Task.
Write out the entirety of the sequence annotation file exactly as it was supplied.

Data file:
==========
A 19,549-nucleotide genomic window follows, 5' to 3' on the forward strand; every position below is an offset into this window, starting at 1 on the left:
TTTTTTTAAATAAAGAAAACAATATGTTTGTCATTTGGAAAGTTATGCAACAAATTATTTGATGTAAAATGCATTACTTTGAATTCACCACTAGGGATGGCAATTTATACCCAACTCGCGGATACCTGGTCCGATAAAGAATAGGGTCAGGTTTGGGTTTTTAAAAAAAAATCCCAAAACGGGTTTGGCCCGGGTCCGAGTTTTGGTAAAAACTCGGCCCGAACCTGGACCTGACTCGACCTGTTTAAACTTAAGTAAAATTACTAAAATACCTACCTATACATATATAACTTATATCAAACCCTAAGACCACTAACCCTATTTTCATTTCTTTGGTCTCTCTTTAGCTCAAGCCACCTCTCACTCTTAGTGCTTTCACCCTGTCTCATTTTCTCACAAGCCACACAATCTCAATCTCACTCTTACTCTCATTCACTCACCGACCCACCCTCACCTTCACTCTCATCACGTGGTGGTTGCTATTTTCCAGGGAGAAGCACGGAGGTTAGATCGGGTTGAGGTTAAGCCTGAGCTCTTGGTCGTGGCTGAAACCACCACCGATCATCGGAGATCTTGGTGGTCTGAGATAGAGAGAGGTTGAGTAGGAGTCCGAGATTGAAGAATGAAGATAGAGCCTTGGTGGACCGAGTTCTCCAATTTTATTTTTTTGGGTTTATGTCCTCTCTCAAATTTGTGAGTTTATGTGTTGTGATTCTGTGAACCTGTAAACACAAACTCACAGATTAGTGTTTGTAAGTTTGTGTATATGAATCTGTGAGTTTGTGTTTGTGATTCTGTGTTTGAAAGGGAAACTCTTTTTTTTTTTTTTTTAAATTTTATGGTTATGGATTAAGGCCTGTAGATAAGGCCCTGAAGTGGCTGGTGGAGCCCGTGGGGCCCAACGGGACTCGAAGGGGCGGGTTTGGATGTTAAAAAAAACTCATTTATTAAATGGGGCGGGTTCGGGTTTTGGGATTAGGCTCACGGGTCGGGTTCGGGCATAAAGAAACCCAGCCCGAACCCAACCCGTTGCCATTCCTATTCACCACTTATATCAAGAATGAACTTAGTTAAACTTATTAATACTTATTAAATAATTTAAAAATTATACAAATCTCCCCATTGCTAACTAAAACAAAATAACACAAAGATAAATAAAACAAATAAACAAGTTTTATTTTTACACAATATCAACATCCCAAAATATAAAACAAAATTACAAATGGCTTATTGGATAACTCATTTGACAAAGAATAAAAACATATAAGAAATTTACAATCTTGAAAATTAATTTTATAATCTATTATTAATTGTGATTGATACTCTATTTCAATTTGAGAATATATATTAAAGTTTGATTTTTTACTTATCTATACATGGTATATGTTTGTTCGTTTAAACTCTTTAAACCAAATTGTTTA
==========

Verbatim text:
A 19,549-nucleotide genomic window follows, 5' to 3' on the forward strand; every position below is an offset into this window, starting at 1 on the left:
TTTTTTTAAATAAAGAAAACAATATGTTTGTCATTTGGAAAGTTATGCAACAAATTATTTGATGTAAAATGCATTACTTTGAATTCACCACTAGGGATGGCAATTTATACCCAACTCGCGGATACCTGGTCCGATAAAGAATAGGGTCAGGTTTGGGTTTTTAAAAAAAAATCCCAAAACGGGTTTGGCCCGGGTCCGAGTTTTGGTAAAAACTCGGCCCGAACCTGGACCTGACTCGACCTGTTTAAACTTAAGTAAAATTACTAAAATACCTACCTATACATATATAACTTATATCAAACCCTAAGACCACTAACCCTATTTTCATTTCTTTGGTCTCTCTTTAGCTCAAGCCACCTCTCACTCTTAGTGCTTTCACCCTGTCTCATTTTCTCACAAGCCACACAATCTCAATCTCACTCTTACTCTCATTCACTCACCGACCCACCCTCACCTTCACTCTCATCACGTGGTGGTTGCTATTTTCCAGGGAGAAGCACGGAGGTTAGATCGGGTTGAGGTTAAGCCTGAGCTCTTGGTCGTGGCTGAAACCACCACCGATCATCGGAGATCTTGGTGGTCTGAGATAGAGAGAGGTTGAGTAGGAGTCCGAGATTGAAGAATGAAGATAGAGCCTTGGTGGACCGAGTTCTCCAATTTTATTTTTTTGGGTTTATGTCCTCTCTCAAATTTGTGAGTTTATGTGTTGTGATTCTGTGAACCTGTAAACACAAACTCACAGATTAGTGTTTGTAAGTTTGTGTATATGAATCTGTGAGTTTGTGTTTGTGATTCTGTGTTTGAAAGGGAAACTCTTTTTTTTTTTTTTTTAAATTTTATGGTTATGGATTAAGGCCTGTAGATAAGGCCCTGAAGTGGCTGGTGGAGCCCGTGGGGCCCAACGGGACTCGAAGGGGCGGGTTTGGATGTTAAAAAAAACTCATTTATTAAATGGGGCGGGTTCGGGTTTTGGGATTAGGCTCACGGGTCGGGTTCGGGCATAAAGAAACCCAGCCCGAACCCAACCCGTTGCCATTCCTATTCACCACTTATATCAAGAATGAACTTAGTTAAACTTATTAATACTTATTAAATAATTTAAAAATTATACAAATCTCCCCATTGCTAACTAAAACAAAATAACACAAAGATAAATAAAACAAATAAACAAGTTTTATTTTTACACAATATCAACATCCCAAAATATAAAACAAAATTACAAATGGCTTATTGGATAACTCATTTGACAAAGAATAAAAACATATAAGAAATTTACAATCTTGAAAATTAATTTTATAATCTATTATTAATTGTGATTGATACTCTATTTCAATTTGAGAATATATATTAAAGTTTGATTTTTTACTTATCTATACATGGTATATGTTTGTTCGTTTAAACTCTTTAAACCAAATTGTTTA